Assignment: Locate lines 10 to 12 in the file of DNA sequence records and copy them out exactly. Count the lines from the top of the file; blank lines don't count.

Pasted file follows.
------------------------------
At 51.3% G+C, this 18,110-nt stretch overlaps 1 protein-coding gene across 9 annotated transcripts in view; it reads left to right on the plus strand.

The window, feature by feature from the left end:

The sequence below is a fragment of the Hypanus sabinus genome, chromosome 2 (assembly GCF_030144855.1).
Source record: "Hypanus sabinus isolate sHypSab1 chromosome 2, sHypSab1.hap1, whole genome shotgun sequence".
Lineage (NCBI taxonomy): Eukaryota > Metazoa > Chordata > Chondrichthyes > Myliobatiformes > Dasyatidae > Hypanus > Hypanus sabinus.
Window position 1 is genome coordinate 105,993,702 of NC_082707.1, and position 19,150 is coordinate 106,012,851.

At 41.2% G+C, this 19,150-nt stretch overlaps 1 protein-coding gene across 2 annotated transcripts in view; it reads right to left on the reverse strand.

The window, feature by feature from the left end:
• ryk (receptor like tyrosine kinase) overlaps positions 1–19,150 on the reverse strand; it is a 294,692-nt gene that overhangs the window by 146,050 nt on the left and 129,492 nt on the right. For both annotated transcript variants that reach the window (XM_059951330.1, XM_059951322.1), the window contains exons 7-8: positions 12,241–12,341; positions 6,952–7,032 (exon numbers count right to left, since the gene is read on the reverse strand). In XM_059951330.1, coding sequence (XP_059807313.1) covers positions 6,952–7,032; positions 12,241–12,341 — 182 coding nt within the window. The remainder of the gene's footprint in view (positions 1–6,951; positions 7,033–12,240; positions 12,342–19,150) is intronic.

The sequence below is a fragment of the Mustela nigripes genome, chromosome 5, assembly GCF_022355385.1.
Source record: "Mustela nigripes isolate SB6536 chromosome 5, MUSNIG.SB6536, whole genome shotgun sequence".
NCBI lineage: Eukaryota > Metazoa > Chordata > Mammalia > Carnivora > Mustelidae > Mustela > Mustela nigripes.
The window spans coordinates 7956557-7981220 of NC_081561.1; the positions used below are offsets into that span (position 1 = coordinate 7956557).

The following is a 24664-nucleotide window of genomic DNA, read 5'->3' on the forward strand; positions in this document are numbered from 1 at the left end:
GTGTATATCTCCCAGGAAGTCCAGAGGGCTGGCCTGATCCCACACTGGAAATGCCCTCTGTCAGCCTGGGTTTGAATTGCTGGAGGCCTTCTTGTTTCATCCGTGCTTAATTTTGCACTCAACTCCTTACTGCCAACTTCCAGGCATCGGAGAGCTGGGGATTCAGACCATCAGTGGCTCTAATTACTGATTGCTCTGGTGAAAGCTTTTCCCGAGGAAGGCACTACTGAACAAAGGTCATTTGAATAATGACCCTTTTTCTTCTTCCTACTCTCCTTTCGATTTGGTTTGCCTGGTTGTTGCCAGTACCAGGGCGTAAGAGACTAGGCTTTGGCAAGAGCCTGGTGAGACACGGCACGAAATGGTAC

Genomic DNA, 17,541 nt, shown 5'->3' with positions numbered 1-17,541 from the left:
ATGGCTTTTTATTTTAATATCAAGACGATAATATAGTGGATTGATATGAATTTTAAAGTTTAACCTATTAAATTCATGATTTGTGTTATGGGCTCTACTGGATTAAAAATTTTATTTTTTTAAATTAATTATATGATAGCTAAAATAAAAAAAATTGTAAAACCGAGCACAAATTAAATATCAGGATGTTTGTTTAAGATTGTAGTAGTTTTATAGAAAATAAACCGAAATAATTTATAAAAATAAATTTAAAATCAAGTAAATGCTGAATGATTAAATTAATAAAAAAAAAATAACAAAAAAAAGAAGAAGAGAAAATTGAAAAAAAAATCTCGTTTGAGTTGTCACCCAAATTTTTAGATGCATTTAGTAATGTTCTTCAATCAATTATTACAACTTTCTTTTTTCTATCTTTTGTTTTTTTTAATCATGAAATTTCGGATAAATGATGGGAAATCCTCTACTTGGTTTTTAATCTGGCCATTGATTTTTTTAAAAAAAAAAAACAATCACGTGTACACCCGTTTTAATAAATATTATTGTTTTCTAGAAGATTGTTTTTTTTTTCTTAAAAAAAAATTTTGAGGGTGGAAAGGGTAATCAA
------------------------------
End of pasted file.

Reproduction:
The sequence below is a fragment of the Mustela nigripes genome, chromosome 5, assembly GCF_022355385.1.
Source record: "Mustela nigripes isolate SB6536 chromosome 5, MUSNIG.SB6536, whole genome shotgun sequence".
NCBI lineage: Eukaryota > Metazoa > Chordata > Mammalia > Carnivora > Mustelidae > Mustela > Mustela nigripes.